2. Theoretical Basis


The development of the term DBS can be traced back to well-known established concepts, namely the business-level strategy of a company and its IT strategy. To create a clear demarcation between those constructs and to show their differences, the underlying theories are shortly examined in the following section.


2.1 Traditional view on business-level strategy


Beginning with the business-level strategy, which is traditionally the superior strategy of an enterprise, there are several definitions to be found in existing literature, that cannot be clearly separated from the general term of strategy. Strategy can be described as “a pattern of important decisions” (Hambrick, 1980: 567) affecting important variables of a company, such as performance, strategically as well as operationally (Hambrick, 1980). While Watkins (2007: 1) understanding of a business-level strategy as “a set of guiding principles that, when communicated and adopted in the organization, generates a desired pattern of decision making“ is very close to this description, there are more specific definitions for the term. According to Hambrick (1980) business-level strategy, defines the way of competition a company chooses in their business. Above all, this includes decisions about the investment in products and markets as well as the idea of how to generate a sustainable competitive advantage (Aaker, 1984). Furthermore, it is an essential channel of external interaction (Trompenaars, 1996) to adapt to changes and react to threads and opportunities in the competitive environment. Therefore, a business-level strategy is required to be a dynamic construct to a large extent (Hambrick, 1980).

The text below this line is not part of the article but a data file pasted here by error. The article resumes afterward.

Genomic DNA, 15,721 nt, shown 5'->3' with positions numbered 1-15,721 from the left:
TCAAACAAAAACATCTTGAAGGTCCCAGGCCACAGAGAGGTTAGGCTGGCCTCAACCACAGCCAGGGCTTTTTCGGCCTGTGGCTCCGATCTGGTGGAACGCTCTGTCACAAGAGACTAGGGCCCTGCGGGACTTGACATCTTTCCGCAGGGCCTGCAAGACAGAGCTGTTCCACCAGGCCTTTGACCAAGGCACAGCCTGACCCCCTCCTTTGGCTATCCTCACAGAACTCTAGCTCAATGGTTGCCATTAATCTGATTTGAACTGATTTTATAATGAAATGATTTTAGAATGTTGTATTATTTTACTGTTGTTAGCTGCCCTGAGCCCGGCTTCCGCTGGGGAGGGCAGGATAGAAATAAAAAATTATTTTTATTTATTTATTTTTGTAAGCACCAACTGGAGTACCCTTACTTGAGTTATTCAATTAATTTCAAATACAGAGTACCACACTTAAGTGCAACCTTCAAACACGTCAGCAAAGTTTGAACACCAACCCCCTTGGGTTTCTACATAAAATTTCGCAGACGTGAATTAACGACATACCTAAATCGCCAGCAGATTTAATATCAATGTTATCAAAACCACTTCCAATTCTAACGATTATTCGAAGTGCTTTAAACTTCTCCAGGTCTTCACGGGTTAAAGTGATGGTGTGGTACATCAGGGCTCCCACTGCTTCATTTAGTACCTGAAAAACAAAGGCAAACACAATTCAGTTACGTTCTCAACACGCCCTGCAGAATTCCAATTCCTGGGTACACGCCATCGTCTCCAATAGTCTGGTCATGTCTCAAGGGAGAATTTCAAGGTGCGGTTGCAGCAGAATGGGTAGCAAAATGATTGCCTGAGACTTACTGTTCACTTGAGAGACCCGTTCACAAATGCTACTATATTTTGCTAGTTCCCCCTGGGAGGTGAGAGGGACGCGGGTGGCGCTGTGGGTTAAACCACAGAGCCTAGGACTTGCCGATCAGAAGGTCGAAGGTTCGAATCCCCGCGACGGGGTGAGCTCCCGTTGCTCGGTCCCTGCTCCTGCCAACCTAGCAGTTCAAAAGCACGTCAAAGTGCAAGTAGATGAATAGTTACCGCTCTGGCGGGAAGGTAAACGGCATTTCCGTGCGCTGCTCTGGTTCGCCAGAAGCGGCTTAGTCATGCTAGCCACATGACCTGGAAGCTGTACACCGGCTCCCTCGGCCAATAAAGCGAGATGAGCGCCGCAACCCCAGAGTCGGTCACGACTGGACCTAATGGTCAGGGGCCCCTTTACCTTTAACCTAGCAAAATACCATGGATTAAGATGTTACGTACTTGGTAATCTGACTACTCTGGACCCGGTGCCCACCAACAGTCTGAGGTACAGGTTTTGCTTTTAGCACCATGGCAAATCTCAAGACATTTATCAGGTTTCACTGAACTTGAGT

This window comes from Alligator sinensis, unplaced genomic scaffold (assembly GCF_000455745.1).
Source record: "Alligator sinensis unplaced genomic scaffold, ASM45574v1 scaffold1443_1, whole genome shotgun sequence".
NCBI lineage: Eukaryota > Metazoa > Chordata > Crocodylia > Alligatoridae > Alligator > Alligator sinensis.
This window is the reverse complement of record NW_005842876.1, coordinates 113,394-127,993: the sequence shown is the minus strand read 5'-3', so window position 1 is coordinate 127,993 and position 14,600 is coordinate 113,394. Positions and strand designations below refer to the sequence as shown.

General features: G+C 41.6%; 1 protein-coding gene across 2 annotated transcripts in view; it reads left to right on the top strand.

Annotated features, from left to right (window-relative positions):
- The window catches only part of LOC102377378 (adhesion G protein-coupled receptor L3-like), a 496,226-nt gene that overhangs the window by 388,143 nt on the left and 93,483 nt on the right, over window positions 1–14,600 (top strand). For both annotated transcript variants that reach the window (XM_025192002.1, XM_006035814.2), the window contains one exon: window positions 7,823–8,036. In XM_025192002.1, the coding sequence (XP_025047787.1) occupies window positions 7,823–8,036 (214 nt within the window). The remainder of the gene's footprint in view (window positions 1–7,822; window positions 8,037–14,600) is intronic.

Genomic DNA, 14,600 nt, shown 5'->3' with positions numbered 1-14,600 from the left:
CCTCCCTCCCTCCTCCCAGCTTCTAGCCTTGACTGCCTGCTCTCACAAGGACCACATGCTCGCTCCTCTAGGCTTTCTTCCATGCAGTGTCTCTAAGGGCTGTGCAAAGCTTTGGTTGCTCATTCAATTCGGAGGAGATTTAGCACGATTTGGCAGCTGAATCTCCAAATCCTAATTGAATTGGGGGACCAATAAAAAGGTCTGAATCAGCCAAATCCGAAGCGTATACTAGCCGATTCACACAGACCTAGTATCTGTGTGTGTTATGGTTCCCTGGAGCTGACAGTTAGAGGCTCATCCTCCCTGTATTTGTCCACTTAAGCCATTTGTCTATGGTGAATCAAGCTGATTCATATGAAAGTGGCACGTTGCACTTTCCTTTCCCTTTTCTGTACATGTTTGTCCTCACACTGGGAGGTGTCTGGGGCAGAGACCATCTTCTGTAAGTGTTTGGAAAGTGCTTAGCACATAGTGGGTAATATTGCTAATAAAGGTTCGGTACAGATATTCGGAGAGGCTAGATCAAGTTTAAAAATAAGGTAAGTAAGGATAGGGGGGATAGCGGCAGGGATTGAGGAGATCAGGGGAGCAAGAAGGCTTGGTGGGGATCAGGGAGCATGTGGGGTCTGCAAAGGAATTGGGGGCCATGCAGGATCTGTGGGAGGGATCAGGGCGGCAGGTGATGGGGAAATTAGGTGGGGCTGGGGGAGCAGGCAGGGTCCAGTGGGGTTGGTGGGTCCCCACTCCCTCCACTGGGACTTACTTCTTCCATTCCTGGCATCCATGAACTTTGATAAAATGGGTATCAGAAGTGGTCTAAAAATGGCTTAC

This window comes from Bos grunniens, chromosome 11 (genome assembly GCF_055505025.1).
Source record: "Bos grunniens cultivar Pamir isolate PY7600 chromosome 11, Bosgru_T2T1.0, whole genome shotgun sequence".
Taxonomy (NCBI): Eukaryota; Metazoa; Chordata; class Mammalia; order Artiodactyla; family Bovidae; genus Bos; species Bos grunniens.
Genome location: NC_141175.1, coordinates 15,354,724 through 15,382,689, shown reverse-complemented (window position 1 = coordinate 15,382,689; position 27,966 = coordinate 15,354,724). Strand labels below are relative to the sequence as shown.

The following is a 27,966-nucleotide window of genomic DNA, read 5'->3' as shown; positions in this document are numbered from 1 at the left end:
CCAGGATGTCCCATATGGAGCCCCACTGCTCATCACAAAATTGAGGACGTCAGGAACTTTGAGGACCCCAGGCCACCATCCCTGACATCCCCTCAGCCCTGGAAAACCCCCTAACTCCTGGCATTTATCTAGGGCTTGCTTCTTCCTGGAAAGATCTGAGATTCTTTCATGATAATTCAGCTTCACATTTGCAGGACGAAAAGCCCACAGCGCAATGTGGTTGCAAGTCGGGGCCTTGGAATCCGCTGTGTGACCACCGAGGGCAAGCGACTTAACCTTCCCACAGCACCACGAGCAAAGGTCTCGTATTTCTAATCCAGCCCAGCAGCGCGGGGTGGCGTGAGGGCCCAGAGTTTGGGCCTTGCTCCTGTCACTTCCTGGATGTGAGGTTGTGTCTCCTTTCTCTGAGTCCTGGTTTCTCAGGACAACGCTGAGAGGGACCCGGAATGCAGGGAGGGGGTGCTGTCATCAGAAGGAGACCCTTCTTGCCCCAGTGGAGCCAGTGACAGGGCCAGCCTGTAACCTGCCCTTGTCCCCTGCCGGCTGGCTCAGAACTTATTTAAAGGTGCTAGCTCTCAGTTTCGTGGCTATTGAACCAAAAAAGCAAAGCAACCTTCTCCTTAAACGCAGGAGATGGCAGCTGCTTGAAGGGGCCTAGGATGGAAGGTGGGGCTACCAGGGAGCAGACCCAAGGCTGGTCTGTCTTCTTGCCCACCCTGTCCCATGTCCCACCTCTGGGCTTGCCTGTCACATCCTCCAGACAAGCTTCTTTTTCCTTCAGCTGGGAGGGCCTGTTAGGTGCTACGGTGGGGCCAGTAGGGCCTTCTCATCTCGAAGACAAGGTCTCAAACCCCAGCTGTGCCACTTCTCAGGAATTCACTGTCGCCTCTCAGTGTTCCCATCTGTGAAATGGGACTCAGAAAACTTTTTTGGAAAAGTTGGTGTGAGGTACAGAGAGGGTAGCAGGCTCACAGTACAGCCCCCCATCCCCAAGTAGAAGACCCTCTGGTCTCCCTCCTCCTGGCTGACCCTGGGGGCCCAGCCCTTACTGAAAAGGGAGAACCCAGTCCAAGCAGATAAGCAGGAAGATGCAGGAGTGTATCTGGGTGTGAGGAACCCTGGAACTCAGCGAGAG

However, in this context, it is important to mention, that traditionally, business-level strategy as an organizational strategy, was strictly separated from functional-level strategies, such as the IT strategy (Mithas et al., 2013; Segars et al., 1994).


2.2 The role of IT strategy


According to Goldsmith (1991: 67) the “IT strategy is simply business strategy with an information hat on”. Holland and Lockett (1992) take a similar view, modifying the general definition for strategy as described earlier, by including only decisions affecting IT. This also contains the strategic use of digital technologies, which may have an influence on potential competitive advantage. But it also extends to the operational management of IT infrastructure and application systems, whereas the strategic component of business-centric orientation is hardly considered (Hess, Matt, Benlian, & Wiesböck, 2016). Therefore, IT strategy, as a functional-level strategy, traditionally had to be aligned with business-level strategy (Mithas et al., 2013; Yeow et al., 2018). Though an IT strategy is not limited to functional-level (Drnevich & Croson, 2013). Over time, it has evolved from a supporting into a proactive capability (Segars et al., 1994), with the potential to make companies more cost efficient and flexible (Prahalad & Krishnan, 2002). That is a very important change in thinking because the traditional view led to rigidity and low efficiency as a consequence of the lacking ability “to adapt to changing competitive conditions” (Prahalad & Krishnan, 2002: 29), caused by a poor fit between organizational structures and processes and the IT infrastructure owned by a company (Henderson & Venkatraman, 1993; Prahalad & Krishnan, 2002).


However, this shift meant that IT activities contained in the IT strategy should above all be fully integrated into the business-level strategy, to be able to exploit their full potential in terms of corporate objectives and their effectiveness. Although they remain an integral supporting component in the functional-level strategy anyway (Drnevich & Croson, 2013; Segars et al., 1994). Properly applied in the business-level strategy, IT activities have a huge impact, for example by optimizing capabilities and value-creation as well as value-capturing, but also to react faster on environmental changes and enhance the flexibility (Drnevich & Croson, 2013).